The History of graund Amoure and la bel Purcell, called the Pastime of pleasure
Little is known about Stephen Hawes. He was educated at Oxford, studied English poetry and literature, and served in the court of Henry VII as one of the grooms of the chamber. Few of Hawes’s works survive in any condition—the most notable being Pastime of Pleasure, a forty-six-chapter poem completed in 1506 and dedicated to the king. He wrote in the midst of long period with scant production of English literature. Master John Lydgate was his inspiration and Pastime of Pleasure looked back to a golden age of romantic chivalry. As C. S. Lewis comments, “the devout solemnity of his allegorical stories gleam fitfully through his broken-backed metre… There was a certain genuinely medieval fineness about his mind if not about his art.”
Walking in a garden, Graund Amoure chooses to take the path of worldly dignity rather than contemplation and meets Dame Fame, who tells of la bel Purcell and rouses his passion. She directs him toward the Tower of Doctrine, where Amoure is instructed in the seven sciences. In the Tower of Music he meets and dances with la bel Purcell. They fall in love, but she must immediately sail to a faraway palace and reside there. Benefiting from further instruction in the Tower of Chivalry, Amoure defeats a three-headed giant, a seven-headed giant, and finally a monstrous fire-breathing dragon before reuniting with la bel Purcell. In the final chapters, Dame Fame promises to spread his name after his death, but then Time challenges Fame’s endurance, who is then trumped by Eternity.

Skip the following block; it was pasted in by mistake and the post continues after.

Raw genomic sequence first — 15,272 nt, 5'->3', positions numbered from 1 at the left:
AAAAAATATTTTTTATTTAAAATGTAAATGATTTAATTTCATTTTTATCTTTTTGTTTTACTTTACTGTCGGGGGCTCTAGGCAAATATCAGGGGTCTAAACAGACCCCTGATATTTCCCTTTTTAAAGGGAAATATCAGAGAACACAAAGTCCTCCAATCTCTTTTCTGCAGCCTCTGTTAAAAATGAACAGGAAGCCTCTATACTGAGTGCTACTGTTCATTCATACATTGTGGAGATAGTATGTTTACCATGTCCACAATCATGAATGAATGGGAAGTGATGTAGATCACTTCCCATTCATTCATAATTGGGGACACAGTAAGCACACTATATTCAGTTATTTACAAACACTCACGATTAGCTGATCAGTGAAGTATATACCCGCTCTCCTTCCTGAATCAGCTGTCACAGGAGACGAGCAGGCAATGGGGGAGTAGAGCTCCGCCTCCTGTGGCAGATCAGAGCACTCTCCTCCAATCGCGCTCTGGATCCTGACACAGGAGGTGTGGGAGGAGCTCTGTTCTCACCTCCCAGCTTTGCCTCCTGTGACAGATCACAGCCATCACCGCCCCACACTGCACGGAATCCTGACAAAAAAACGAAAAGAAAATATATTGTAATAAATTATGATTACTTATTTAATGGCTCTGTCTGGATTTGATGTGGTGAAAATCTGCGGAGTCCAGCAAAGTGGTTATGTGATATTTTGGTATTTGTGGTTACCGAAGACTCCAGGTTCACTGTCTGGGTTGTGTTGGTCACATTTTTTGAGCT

Wynkyn de Worde printed profusely illustrated editions of Pastime of Pleasure in 1509 and 1517, of which three copies exist (only one complete). The book was reprinted in 1554 without illustrations and again in 1555 with the earlier woodcuts. The present copy is missing the final five leaves including the colophon, which identifies which the two otherwise identical 1555 editions it is. These three later editions are also rare.
The great 18th-century poet Thomas Gray owned, signed, and annotated the present copy. His miniscule marginal notes make corrections, define obscure words, and provide information about Lydgate’s works, which are referenced in the poem; he offers no criticism. After publication of Elegy Written in a Country Churchyard, Gray largely retired into private study. He had intended to write a history of English poetry and studied this book. Master of allegory Edmund Spenser probably also read Pastime of Pleasure.
Chrzanowski 1555h *
STC 12951 or 12952